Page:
- Param Silvapulle & Sisira Jayasuriya, 1994. "Testing For Philippines Rice Market Integration: A Multiple Cointegration Approach," Journal of Agricultural Economics, Wiley Blackwell, vol. 45(3), pages 369-380.
- Umali-Deininger, Dina L. & Deininger, Klaus W., 2001.
"Towards greater food security for India's poor: balancing government intervention and private competition,"
Agricultural Economics of Agricultural Economists,
International Association of Agricultural Economists, vol. 25(2-3), September.
- Umali-Deininger, Dina L. & Deininger, Klaus W., 2001. "Towards greater food security for India's poor: balancing government intervention and private competition," Agricultural Economics, Blackwell, vol. 25(2-3), pages 321-335, September.
- Bob Baulch, 1997. "Transfer Costs, Spatial Arbitrage, and Testing for Food Market Integration," American Journal of Agricultural Economics, Agricultural and Applied Economics Association, vol. 79(2), pages 477-487.
- Islam, Nurul & Thomas, Saji, 1996. "Foodgrain price stabilization in developing countries," Food policy reviews 3, International Food Policy Research Institute (IFPRI).
- Fan, Shenggen & Zhang, Linxiu & Zhang, Xiaobo, 2002. "Growth, inequality, and poverty in rural China: the role of public investments," Research reports 125, International Food Policy Research Institute (IFPRI).
- Nicholas Minot & Francesco Goletti, 1998. "Export Liberalization and Household Welfare: The Case of Rice in Vietnam," American Journal of Agricultural Economics, Agricultural and Applied Economics Association, vol. 80(4), pages 738-749.
- Ismet, Mohammad & Barkley, Andrew P. & Llewelyn, Richard V., 1998.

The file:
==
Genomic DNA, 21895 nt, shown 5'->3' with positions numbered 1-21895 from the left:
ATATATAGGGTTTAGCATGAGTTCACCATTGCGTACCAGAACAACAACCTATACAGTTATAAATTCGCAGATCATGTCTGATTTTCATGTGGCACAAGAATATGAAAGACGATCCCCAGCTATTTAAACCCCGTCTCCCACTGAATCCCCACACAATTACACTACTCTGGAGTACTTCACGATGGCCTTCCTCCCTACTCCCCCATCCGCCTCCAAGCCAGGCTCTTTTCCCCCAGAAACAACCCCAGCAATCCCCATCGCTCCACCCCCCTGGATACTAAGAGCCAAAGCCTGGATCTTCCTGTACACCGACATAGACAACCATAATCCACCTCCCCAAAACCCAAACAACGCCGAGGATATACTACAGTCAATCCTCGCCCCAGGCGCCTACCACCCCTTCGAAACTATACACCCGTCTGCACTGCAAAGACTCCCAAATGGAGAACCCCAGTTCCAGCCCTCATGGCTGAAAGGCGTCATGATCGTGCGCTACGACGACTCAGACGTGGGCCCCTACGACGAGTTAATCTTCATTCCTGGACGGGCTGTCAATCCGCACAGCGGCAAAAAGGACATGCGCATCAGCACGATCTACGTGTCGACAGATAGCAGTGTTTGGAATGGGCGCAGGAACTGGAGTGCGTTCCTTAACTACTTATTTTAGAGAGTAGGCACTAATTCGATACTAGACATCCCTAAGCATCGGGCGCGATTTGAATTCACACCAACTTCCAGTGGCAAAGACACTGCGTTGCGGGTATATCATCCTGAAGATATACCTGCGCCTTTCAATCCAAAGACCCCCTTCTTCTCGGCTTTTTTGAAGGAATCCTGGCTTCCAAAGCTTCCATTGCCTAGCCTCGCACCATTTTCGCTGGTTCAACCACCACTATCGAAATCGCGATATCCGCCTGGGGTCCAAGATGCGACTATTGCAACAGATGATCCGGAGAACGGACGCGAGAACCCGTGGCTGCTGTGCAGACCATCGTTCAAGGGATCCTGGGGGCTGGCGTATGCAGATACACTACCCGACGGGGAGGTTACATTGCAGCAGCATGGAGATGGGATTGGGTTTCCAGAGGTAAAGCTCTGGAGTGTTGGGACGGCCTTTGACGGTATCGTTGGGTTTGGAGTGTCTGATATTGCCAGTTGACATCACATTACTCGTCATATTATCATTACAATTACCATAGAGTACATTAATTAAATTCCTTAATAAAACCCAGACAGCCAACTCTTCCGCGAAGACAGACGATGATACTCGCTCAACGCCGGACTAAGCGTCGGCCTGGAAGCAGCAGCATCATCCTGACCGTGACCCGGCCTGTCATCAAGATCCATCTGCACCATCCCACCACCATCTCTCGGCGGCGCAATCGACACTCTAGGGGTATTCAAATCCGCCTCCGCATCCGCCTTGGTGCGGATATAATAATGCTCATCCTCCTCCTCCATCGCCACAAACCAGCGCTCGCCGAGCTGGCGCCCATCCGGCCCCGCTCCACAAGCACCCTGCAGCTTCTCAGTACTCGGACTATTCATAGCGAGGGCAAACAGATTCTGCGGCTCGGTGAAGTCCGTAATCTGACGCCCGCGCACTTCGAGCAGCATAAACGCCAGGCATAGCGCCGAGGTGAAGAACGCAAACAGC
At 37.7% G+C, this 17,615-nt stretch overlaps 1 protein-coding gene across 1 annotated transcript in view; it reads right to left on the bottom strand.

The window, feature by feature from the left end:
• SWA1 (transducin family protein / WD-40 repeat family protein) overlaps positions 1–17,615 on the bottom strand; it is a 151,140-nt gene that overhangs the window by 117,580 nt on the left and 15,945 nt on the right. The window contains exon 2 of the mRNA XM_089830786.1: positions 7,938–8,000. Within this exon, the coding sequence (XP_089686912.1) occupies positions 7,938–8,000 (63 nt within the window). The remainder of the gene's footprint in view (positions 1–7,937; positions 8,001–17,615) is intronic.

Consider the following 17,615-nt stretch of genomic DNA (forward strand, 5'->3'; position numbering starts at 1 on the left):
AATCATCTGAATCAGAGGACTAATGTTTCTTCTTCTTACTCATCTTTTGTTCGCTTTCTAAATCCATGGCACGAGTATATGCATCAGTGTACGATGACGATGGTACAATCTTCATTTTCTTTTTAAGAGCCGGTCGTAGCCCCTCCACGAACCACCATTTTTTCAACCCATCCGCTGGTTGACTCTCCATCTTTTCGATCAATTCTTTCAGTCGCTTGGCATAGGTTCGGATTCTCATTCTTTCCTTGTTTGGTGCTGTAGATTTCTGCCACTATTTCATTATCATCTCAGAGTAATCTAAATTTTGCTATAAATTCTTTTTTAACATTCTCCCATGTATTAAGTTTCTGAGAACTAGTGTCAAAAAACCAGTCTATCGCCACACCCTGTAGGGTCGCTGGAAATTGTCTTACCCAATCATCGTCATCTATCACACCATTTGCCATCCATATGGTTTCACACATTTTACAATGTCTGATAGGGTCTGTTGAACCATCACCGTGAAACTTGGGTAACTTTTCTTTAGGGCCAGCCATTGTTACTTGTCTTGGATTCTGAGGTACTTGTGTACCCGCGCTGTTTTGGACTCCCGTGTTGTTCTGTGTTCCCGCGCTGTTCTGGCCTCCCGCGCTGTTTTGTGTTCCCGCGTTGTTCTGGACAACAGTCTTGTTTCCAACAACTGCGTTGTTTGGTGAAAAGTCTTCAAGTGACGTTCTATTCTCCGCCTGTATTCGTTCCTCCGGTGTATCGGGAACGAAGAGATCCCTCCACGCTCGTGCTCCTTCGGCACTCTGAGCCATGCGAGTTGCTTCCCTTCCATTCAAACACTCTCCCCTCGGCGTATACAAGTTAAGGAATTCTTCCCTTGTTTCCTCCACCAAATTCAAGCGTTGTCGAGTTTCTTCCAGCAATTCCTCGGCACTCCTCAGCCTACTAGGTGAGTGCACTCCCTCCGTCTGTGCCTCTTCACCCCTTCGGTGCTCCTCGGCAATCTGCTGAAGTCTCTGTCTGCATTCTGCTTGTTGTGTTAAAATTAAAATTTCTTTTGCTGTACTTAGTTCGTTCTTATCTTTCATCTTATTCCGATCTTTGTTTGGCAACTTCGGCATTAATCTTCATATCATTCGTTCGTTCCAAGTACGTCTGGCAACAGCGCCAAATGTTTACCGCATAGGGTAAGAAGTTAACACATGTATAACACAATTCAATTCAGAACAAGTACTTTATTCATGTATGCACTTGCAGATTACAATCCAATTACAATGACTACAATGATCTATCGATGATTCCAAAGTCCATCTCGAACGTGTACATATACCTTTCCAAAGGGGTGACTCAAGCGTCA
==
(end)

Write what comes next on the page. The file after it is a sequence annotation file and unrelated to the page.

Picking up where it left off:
"Government intervention and market integration in Indonesian rice markets,"
Blackwell, vol. 19(3), pages 283-295, December.
- Ismet, Mohammad & Barkley, Andrew P. & Llewelyn, Richard V., 1998. "Government intervention and market integration in Indonesian rice markets," Agricultural Economics of Agricultural Economists, International Association of Agricultural Economists, vol. 19(3), December.
- Ahmed, Akhter U. & Rashid, Shahidur & Sharma, Manohar & Zohir, Sajjad, 2004. "A study of food aid leakage in Bangladesh," FCND briefs 5, International Food Policy Research Institute (IFPRI).
- Maurice Schiff & Alberto Valdes, 1994. "The Plundering of Agriculture in Developing Countries," Reports _013, World Bank Latin America and the Caribean Region Department.
- Minot, Nicholas & Goletti, Francesco, 2000. "Rice market liberalization and poverty in Viet Nam:," Research reports 114, International Food Policy Research Institute (IFPRI).
- P. J. Dawson & P. K. Dey, 2002. "Testing for the law of one price: rice market integration in Bangladesh," Journal of International Development, John Wiley & Sons, Ltd., vol. 14(4), pages 473-484.
- Jayne, Thomas S., 1993. "Sources and Effects of Instability in the World Rice Market," Food Security International Development Papers 54059, Michigan State University, Department of Agricultural, Food, and Resource Economics.
When requesting a correction, please mention this item's handle: RePEc:fpr:mtiddp:80. See general information about how to correct material in RePEc.
For technical questions regarding this item, or to correct its authors, title, abstract, bibliographic or download information, contact: ()
If references are entirely missing, you can add them using this form.